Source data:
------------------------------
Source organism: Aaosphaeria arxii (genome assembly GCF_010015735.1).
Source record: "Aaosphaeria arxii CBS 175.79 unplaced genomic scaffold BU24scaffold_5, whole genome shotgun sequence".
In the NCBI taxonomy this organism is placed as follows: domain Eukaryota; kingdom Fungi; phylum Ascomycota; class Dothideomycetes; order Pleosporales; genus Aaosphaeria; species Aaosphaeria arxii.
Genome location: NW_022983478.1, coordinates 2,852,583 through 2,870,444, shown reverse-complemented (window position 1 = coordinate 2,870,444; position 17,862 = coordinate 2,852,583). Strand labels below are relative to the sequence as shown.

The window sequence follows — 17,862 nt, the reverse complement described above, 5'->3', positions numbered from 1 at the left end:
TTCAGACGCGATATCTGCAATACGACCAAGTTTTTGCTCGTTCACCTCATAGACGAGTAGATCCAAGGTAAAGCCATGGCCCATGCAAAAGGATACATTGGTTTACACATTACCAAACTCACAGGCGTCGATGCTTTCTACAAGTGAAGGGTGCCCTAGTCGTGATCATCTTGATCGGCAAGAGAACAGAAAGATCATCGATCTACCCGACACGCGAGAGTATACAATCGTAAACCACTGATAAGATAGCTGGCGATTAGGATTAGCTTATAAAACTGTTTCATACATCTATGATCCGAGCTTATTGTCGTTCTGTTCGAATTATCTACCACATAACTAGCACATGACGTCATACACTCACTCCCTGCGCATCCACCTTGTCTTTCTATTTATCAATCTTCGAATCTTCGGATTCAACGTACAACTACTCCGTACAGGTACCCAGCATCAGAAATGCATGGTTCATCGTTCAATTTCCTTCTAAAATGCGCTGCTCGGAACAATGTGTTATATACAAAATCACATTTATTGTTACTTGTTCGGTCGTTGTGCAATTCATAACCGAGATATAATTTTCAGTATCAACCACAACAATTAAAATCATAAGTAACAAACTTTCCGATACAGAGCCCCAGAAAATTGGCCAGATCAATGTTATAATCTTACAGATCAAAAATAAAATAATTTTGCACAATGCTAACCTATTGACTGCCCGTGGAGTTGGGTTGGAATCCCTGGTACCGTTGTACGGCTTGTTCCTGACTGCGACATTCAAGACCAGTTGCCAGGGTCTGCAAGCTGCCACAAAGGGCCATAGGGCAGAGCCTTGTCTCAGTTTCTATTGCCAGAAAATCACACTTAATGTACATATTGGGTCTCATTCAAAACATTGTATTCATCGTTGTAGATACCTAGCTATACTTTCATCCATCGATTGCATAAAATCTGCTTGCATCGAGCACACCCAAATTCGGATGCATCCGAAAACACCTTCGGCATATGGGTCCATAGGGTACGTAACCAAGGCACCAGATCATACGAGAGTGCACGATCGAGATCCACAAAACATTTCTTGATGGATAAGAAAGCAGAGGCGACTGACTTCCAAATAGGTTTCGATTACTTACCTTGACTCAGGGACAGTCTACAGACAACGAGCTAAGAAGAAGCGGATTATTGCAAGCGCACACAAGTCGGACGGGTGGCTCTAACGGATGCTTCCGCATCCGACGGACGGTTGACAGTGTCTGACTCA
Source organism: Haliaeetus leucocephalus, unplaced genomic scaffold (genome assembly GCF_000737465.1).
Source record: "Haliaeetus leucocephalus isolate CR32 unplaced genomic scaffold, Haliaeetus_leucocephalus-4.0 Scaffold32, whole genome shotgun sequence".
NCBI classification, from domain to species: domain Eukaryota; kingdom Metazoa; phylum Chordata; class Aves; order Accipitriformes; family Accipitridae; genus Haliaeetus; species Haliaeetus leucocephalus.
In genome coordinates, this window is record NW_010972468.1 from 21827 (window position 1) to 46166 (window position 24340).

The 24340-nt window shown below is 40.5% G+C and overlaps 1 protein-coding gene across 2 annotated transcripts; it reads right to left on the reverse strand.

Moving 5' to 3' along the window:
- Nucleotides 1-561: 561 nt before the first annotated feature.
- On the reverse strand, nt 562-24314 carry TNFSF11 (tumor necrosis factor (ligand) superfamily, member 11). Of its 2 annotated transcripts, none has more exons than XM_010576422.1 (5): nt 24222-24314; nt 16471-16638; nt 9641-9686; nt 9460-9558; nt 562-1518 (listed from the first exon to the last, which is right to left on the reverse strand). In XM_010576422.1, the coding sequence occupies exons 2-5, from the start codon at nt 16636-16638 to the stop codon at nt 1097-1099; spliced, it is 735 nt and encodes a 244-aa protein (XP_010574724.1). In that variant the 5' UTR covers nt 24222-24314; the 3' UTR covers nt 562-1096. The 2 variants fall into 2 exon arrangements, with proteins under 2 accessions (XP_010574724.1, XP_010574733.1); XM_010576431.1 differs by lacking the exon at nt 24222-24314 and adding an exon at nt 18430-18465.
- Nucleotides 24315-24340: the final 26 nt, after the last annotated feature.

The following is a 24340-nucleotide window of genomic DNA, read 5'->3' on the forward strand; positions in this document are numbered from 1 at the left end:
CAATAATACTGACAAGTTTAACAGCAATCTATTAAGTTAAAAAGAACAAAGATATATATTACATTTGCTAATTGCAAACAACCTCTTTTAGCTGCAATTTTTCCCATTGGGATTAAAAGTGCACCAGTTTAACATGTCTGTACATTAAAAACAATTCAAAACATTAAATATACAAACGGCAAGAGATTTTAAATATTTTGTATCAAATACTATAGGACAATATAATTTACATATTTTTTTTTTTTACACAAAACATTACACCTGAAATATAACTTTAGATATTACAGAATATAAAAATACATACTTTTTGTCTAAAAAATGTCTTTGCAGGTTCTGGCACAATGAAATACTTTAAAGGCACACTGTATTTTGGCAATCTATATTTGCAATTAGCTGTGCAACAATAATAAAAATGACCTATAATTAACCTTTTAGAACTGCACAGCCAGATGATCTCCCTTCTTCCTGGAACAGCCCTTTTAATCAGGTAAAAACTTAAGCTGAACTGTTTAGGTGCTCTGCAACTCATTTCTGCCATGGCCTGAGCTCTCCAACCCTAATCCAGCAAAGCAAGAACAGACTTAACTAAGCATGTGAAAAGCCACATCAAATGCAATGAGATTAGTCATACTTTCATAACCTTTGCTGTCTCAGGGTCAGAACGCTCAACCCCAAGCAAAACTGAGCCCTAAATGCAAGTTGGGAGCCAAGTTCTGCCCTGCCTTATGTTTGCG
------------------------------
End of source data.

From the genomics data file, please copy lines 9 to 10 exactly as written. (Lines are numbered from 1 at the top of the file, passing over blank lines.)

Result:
NCBI classification, from domain to species: domain Eukaryota; kingdom Metazoa; phylum Chordata; class Aves; order Accipitriformes; family Accipitridae; genus Haliaeetus; species Haliaeetus leucocephalus.
In genome coordinates, this window is record NW_010972468.1 from 21827 (window position 1) to 46166 (window position 24340).